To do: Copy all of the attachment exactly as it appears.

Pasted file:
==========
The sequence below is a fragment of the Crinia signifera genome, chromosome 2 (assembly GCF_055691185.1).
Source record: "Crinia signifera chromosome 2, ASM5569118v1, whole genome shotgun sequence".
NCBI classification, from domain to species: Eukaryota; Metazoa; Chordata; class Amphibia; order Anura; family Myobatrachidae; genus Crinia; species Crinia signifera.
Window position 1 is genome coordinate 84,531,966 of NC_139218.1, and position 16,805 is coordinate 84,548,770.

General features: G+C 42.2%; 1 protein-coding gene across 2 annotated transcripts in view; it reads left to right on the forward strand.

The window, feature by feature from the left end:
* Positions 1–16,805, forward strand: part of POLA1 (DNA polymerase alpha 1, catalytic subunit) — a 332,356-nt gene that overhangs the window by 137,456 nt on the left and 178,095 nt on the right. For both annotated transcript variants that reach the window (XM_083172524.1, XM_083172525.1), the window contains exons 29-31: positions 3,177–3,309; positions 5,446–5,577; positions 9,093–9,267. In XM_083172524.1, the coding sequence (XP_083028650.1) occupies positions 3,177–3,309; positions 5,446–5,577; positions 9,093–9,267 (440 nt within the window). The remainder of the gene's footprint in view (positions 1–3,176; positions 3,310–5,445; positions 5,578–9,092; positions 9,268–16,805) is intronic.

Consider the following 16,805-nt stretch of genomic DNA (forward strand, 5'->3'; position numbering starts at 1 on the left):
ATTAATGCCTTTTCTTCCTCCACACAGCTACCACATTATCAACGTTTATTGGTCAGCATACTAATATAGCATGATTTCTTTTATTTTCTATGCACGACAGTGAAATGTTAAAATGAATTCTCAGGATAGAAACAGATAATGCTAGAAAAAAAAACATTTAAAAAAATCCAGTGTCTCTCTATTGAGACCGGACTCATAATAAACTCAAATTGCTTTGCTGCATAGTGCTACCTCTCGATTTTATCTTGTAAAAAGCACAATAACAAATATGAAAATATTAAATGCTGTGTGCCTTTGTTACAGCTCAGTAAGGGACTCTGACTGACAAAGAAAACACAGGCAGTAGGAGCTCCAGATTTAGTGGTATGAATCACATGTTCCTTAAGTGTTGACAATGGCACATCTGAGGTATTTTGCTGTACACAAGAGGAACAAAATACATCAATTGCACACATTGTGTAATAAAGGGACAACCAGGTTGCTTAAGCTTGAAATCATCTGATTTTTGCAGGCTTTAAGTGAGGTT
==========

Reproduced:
The sequence below is a fragment of the Crinia signifera genome, chromosome 2 (assembly GCF_055691185.1).
Source record: "Crinia signifera chromosome 2, ASM5569118v1, whole genome shotgun sequence".
NCBI classification, from domain to species: Eukaryota; Metazoa; Chordata; class Amphibia; order Anura; family Myobatrachidae; genus Crinia; species Crinia signifera.
Window position 1 is genome coordinate 84,531,966 of NC_139218.1, and position 16,805 is coordinate 84,548,770.

General features: G+C 42.2%; 1 protein-coding gene across 2 annotated transcripts in view; it reads left to right on the forward strand.

The window, feature by feature from the left end:
* Positions 1–16,805, forward strand: part of POLA1 (DNA polymerase alpha 1, catalytic subunit) — a 332,356-nt gene that overhangs the window by 137,456 nt on the left and 178,095 nt on the right. For both annotated transcript variants that reach the window (XM_083172524.1, XM_083172525.1), the window contains exons 29-31: positions 3,177–3,309; positions 5,446–5,577; positions 9,093–9,267. In XM_083172524.1, the coding sequence (XP_083028650.1) occupies positions 3,177–3,309; positions 5,446–5,577; positions 9,093–9,267 (440 nt within the window). The remainder of the gene's footprint in view (positions 1–3,176; positions 3,310–5,445; positions 5,578–9,092; positions 9,268–16,805) is intronic.

Consider the following 16,805-nt stretch of genomic DNA (forward strand, 5'->3'; position numbering starts at 1 on the left):
ATTAATGCCTTTTCTTCCTCCACACAGCTACCACATTATCAACGTTTATTGGTCAGCATACTAATATAGCATGATTTCTTTTATTTTCTATGCACGACAGTGAAATGTTAAAATGAATTCTCAGGATAGAAACAGATAATGCTAGAAAAAAAAACATTTAAAAAAATCCAGTGTCTCTCTATTGAGACCGGACTCATAATAAACTCAAATTGCTTTGCTGCATAGTGCTACCTCTCGATTTTATCTTGTAAAAAGCACAATAACAAATATGAAAATATTAAATGCTGTGTGCCTTTGTTACAGCTCAGTAAGGGACTCTGACTGACAAAGAAAACACAGGCAGTAGGAGCTCCAGATTTAGTGGTATGAATCACATGTTCCTTAAGTGTTGACAATGGCACATCTGAGGTATTTTGCTGTACACAAGAGGAACAAAATACATCAATTGCACACATTGTGTAATAAAGGGACAACCAGGTTGCTTAAGCTTGAAATCATCTGATTTTTGCAGGCTTTAAGTGAGGTT